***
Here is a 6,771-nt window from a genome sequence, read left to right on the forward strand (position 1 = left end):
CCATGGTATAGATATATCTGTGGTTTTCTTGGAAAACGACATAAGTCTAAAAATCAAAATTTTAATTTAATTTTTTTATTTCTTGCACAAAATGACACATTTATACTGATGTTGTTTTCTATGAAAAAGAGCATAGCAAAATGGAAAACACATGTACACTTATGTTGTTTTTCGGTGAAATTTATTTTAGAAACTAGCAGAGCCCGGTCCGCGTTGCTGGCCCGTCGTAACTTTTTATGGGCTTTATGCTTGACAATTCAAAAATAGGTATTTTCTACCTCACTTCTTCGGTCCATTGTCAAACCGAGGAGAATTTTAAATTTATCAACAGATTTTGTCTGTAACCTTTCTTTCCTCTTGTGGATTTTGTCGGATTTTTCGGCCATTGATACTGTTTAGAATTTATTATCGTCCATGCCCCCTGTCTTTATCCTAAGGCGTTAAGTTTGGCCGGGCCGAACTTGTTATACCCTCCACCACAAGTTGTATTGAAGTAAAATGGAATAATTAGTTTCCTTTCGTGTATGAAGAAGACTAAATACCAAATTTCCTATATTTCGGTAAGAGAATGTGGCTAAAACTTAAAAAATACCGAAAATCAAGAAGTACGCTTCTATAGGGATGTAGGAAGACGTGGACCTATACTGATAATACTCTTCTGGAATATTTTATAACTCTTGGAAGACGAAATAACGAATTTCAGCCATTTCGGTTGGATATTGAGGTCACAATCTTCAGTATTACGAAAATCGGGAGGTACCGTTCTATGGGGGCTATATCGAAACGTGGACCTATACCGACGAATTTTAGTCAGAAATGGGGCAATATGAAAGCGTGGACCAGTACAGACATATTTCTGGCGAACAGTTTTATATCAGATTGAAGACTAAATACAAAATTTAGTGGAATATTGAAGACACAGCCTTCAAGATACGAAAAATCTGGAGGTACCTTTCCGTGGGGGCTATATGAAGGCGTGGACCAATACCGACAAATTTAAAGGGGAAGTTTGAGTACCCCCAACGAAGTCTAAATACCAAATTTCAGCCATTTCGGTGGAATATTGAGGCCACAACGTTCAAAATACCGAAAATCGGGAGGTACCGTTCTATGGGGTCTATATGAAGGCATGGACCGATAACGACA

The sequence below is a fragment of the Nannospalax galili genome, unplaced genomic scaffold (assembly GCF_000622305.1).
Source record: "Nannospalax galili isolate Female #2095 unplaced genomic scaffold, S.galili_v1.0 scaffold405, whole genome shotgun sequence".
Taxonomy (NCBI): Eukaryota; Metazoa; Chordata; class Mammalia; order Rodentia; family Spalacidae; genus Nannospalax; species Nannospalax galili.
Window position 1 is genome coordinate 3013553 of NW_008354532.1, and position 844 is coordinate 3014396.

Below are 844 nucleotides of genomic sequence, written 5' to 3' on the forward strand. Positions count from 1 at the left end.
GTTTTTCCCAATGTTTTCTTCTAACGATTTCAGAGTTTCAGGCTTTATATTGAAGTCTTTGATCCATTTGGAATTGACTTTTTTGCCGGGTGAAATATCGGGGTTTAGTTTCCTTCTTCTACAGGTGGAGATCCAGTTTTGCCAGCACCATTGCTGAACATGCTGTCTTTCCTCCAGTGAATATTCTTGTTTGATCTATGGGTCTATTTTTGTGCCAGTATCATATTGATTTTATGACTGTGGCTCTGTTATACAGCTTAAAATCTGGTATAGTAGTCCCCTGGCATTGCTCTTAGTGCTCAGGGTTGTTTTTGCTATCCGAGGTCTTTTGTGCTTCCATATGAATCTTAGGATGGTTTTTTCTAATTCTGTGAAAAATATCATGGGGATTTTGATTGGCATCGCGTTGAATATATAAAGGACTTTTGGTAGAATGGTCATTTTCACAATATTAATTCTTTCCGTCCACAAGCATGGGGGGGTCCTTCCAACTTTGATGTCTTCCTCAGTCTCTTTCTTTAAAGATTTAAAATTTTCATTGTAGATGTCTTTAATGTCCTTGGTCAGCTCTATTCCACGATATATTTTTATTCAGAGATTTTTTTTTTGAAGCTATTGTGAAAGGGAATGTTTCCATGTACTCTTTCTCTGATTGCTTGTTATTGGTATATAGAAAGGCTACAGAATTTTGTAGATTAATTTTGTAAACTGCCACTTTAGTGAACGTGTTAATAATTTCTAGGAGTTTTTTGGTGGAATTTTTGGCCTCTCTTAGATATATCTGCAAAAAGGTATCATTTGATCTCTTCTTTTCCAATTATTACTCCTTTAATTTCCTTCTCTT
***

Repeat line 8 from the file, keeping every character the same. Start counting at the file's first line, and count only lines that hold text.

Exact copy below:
GTTTTTCCCAATGTTTTCTTCTAACGATTTCAGAGTTTCAGGCTTTATATTGAAGTCTTTGATCCATTTGGAATTGACTTTTTTGCCGGGTGAAATATCGGGGTTTAGTTTCCTTCTTCTACAGGTGGAGATCCAGTTTTGCCAGCACCATTGCTGAACATGCTGTCTTTCCTCCAGTGAATATTCTTGTTTGATCTATGGGTCTATTTTTGTGCCAGTATCATATTGATTTTATGACTGTGGCTCTGTTATACAGCTTAAAATCTGGTATAGTAGTCCCCTGGCATTGCTCTTAGTGCTCAGGGTTGTTTTTGCTATCCGAGGTCTTTTGTGCTTCCATATGAATCTTAGGATGGTTTTTTCTAATTCTGTGAAAAATATCATGGGGATTTTGATTGGCATCGCGTTGAATATATAAAGGACTTTTGGTAGAATGGTCATTTTCACAATATTAATTCTTTCCGTCCACAAGCATGGGGGGGTCCTTCCAACTTTGATGTCTTCCTCAGTCTCTTTCTTTAAAGATTTAAAATTTTCATTGTAGATGTCTTTAATGTCCTTGGTCAGCTCTATTCCACGATATATTTTTATTCAGAGATTTTTTTTTTGAAGCTATTGTGAAAGGGAATGTTTCCATGTACTCTTTCTCTGATTGCTTGTTATTGGTATATAGAAAGGCTACAGAATTTTGTAGATTAATTTTGTAAACTGCCACTTTAGTGAACGTGTTAATAATTTCTAGGAGTTTTTTGGTGGAATTTTTGGCCTCTCTTAGATATATCTGCAAAAAGGTATCATTTGATCTCTTCTTTTCCAATTATTACTCCTTTAATTTCCTTCTCTT